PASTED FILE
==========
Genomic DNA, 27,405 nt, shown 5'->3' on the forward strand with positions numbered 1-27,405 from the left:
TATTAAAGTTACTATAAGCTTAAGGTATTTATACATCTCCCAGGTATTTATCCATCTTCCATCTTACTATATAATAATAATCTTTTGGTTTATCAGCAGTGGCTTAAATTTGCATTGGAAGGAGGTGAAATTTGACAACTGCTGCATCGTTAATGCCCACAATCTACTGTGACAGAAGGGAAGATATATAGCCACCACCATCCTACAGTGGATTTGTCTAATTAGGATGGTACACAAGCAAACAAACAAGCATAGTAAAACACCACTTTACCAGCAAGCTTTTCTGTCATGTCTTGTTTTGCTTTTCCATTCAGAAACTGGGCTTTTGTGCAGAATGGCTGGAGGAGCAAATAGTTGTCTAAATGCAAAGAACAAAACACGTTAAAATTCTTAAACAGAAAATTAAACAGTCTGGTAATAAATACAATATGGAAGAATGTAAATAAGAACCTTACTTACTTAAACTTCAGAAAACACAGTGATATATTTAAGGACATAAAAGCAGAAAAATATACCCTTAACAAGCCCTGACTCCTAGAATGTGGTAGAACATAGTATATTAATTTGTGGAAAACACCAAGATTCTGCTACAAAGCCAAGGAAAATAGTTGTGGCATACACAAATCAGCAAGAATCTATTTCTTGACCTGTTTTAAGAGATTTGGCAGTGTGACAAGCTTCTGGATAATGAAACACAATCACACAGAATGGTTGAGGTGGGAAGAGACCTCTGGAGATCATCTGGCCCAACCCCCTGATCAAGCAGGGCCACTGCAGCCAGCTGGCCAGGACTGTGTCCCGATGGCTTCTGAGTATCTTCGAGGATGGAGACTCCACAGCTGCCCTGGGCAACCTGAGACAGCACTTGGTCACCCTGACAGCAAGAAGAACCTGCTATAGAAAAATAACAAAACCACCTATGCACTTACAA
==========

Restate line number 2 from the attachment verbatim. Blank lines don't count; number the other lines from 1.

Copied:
TATTAAAGTTACTATAAGCTTAAGGTATTTATACATCTCCCAGGTATTTATCCATCTTCCATCTTACTATATAATAATAATCTTTTGGTTTATCAGCAGTGGCTTAAATTTGCATTGGAAGGAGGTGAAATTTGACAACTGCTGCATCGTTAATGCCCACAATCTACTGTGACAGAAGGGAAGATATATAGCCACCACCATCCTACAGTGGATTTGTCTAATTAGGATGGTACACAAGCAAACAAACAAGCATAGTAAAACACCACTTTACCAGCAAGCTTTTCTGTCATGTCTTGTTTTGCTTTTCCATTCAGAAACTGGGCTTTTGTGCAGAATGGCTGGAGGAGCAAATAGTTGTCTAAATGCAAAGAACAAAACACGTTAAAATTCTTAAACAGAAAATTAAACAGTCTGGTAATAAATACAATATGGAAGAATGTAAATAAGAACCTTACTTACTTAAACTTCAGAAAACACAGTGATATATTTAAGGACATAAAAGCAGAAAAATATACCCTTAACAAGCCCTGACTCCTAGAATGTGGTAGAACATAGTATATTAATTTGTGGAAAACACCAAGATTCTGCTACAAAGCCAAGGAAAATAGTTGTGGCATACACAAATCAGCAAGAATCTATTTCTTGACCTGTTTTAAGAGATTTGGCAGTGTGACAAGCTTCTGGATAATGAAACACAATCACACAGAATGGTTGAGGTGGGAAGAGACCTCTGGAGATCATCTGGCCCAACCCCCTGATCAAGCAGGGCCACTGCAGCCAGCTGGCCAGGACTGTGTCCCGATGGCTTCTGAGTATCTTCGAGGATGGAGACTCCACAGCTGCCCTGGGCAACCTGAGACAGCACTTGGTCACCCTGACAGCAAGAAGAACCTGCTATAGAAAAATAACAAAACCACCTATGCACTTACAA